How to use: I can’t tell you how to work a real espresso machine despite having watched them myself millions of times. My guess is that it’s like riding a bicycle, much more difficult than it appears. The Nespresso machine, which I openly admit to adoring, is so simple my 18-month-old son makes cappuccino in it (closely supervised of course!) Turn the machine on, if using frothed milk (cappuccino has more froth than milk while latte has more milk) turn on the frother and wait for the yellow light to be constant, place the milk under the frother and turn on until the milk is the temperature and has the amount of froth you are happy with. Open the compartment and place a Nespresso pod in the chamber and close it. Turn on the coffee until you are happy with the amount and turn off. Add the coffee to the milk.
Food processor/Magimix/Robocoup (Cutter/Tritaverdure elettrico/Robot da cucina/Trittatutto)
Best for: Great for chopping, slicing, grating, puréeing, blending, emulsifying, and mincing large amounts of pretty much anything: dough, cheese, vegetables, meat, nuts, fruit, etc. It is not great for whipping eggs or cream (use a mixer or a whisk) or for fine puréeing (use a blender).
How to buy: The base houses a motor with a removable bowl that encases a blade and has a lid. It should come with different discs for cutting, grating or mixing. Choose a model with a heavy-duty motor and a circuit breaker to stop it from overheating. Find one with a large bowl as it cannot be filled completely and still function properly. Find one that is unlikely to leak when pulsing liquid and with a sturdy bowl so it doesn’t shatter if you drop it. The base should have rubber on the feet so it doesn’t move when turned on. Nearly all food processors have a feed tube in the lid with an attachment to force objects through it onto the spinning blade, and allow for operation either by on-off pulsing or running the motor continually. Small plastic parts should be easily cleaned and able to go into the dishwasher. Some have attachments you can buy that will squeeze citrus fruit, grind coffee, make fresh pasta (I personally would not use this), and grind meat.
Why buy one? This machine can save you lots of time and effort.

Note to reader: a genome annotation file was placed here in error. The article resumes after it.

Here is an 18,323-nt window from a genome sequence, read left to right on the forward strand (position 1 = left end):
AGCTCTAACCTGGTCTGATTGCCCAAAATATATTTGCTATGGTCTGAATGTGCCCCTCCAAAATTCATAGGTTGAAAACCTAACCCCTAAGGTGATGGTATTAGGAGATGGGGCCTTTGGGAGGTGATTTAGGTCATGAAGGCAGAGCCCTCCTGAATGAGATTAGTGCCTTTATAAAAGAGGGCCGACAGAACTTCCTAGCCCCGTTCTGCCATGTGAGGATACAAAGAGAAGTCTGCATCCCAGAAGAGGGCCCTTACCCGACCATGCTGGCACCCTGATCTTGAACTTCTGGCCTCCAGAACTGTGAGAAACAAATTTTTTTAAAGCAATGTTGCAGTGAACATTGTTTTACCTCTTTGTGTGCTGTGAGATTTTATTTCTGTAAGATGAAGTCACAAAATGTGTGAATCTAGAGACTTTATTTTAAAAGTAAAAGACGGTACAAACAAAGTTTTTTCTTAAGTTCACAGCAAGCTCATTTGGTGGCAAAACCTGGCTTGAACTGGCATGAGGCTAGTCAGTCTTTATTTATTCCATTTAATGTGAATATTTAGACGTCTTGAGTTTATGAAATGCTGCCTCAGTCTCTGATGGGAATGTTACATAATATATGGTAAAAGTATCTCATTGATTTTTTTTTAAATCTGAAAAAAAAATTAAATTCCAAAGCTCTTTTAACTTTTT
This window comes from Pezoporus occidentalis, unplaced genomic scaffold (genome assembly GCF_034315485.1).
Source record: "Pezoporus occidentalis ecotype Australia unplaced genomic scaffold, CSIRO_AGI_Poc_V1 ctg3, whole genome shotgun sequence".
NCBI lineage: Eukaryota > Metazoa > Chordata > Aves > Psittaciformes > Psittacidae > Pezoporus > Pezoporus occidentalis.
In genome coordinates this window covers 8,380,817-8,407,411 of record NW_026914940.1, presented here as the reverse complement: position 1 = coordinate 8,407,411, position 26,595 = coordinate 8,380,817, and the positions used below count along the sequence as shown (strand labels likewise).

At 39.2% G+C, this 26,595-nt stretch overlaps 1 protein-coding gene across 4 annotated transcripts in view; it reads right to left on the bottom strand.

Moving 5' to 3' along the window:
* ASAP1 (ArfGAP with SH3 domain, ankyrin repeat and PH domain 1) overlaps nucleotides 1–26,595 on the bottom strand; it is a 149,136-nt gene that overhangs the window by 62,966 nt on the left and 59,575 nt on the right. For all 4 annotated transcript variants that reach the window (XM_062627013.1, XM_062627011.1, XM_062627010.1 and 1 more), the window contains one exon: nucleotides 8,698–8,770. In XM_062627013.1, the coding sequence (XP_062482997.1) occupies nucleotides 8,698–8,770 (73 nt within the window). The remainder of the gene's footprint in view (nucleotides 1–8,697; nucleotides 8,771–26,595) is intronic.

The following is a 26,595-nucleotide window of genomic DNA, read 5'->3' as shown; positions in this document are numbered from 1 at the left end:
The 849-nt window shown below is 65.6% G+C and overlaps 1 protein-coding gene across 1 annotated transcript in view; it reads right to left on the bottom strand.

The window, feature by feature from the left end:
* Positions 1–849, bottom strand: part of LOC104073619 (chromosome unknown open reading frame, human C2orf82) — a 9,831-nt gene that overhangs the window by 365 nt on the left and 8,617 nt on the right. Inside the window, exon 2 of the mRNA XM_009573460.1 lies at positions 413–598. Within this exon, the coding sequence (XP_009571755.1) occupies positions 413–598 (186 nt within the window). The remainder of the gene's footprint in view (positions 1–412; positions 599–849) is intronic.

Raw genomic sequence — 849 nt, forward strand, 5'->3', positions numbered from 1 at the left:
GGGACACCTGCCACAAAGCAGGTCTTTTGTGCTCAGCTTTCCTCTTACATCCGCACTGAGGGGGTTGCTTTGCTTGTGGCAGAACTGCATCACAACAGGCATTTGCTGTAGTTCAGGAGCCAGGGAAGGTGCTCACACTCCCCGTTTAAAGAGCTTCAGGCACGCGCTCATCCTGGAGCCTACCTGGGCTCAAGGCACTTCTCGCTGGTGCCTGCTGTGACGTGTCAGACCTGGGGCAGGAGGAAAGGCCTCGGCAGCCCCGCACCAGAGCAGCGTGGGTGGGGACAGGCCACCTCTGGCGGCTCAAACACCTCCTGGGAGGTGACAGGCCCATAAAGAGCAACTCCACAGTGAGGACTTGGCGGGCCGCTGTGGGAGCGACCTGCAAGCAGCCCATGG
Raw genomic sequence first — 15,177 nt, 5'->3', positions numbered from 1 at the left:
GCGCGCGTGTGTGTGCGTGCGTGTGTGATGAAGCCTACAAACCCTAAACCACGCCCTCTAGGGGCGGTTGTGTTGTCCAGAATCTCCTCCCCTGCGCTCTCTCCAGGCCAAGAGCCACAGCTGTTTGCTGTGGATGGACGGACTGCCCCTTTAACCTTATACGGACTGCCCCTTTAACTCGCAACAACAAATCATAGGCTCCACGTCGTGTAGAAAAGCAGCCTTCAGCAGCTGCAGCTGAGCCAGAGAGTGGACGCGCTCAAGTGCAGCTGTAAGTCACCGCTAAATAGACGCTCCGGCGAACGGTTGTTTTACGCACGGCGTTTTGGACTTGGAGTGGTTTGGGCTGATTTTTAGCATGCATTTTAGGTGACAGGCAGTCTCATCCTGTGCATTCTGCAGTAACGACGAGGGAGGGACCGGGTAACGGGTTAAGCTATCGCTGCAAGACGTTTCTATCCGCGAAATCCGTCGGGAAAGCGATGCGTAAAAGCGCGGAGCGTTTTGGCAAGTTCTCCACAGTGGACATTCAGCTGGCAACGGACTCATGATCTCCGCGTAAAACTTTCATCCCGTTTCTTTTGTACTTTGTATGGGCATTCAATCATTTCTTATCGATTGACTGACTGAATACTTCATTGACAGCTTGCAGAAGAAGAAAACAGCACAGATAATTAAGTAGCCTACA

How to use: Assemble the machine, place your food inside, attach the lid, and turn on.
Handheld blender/Immersion blender/Stick blender/Hand blender/Burr mixer (Mixer ad immersione/Mixer a mano/Mini pimmer)
Best for: Puréeing vegetables, beans, or soups, or making baby food. Handheld blenders are particularly useful as you can purée the soup while it is in the pan, saving time and effort cleaning.
How to buy: Handheld blenders consist of a top motor shaft which extends down in to a plastic or metal stick with a small blender at the end. Some have interchangeable ends which may include a whisk and a container with a rotating blade (similar to a mini food processor). Check the parts where the attachment meets the motor to ensure they are a durable material as this is the part that breaks first. Look for one with the strongest motor possible and which has a variable speed option that you can easily change with your thumb. The plastic ones can stain and crack whereas the stainless steel ones are not porous and are more durable. Be sure they are easy to clean and can go in the dishwasher. (The handle with its motor should not go in the dishwasher, of course.)
Why buy one? Handheld blenders can be used for a variety of tasks. Some come with a whisk attachment you can use for whipping eggs, batters, and cream, and a food processor attachment that can be used for chopping almost everything. They save time compared to hand chopping. For soups and sauces, the texture is different than using a food mill and generally speaking, the texture from the food mill is preferable but the process is more time consuming. I use my handheld blender or one of its attachments every day.
How to use: Place in a large, deep cup or tall pot, ensuring it is completely immersed, and turn on.
Hand mixer (Frullino elettrico/Frusta electtrica)
Best for: Beats, whips, or mixes sauces, batters, cream, gelato base, and eggs. Not good for dough or heavy-duty items. Mix these by hand or use a standing mixer.
How to buy: Buy a hand mixer with a quiet, heavy-duty motor and variable speed buttons which are easily controlled with your thumb while holding the handle. There should be a release button for the beaters so they can be removed easily and washed. Look for slim wire beaters.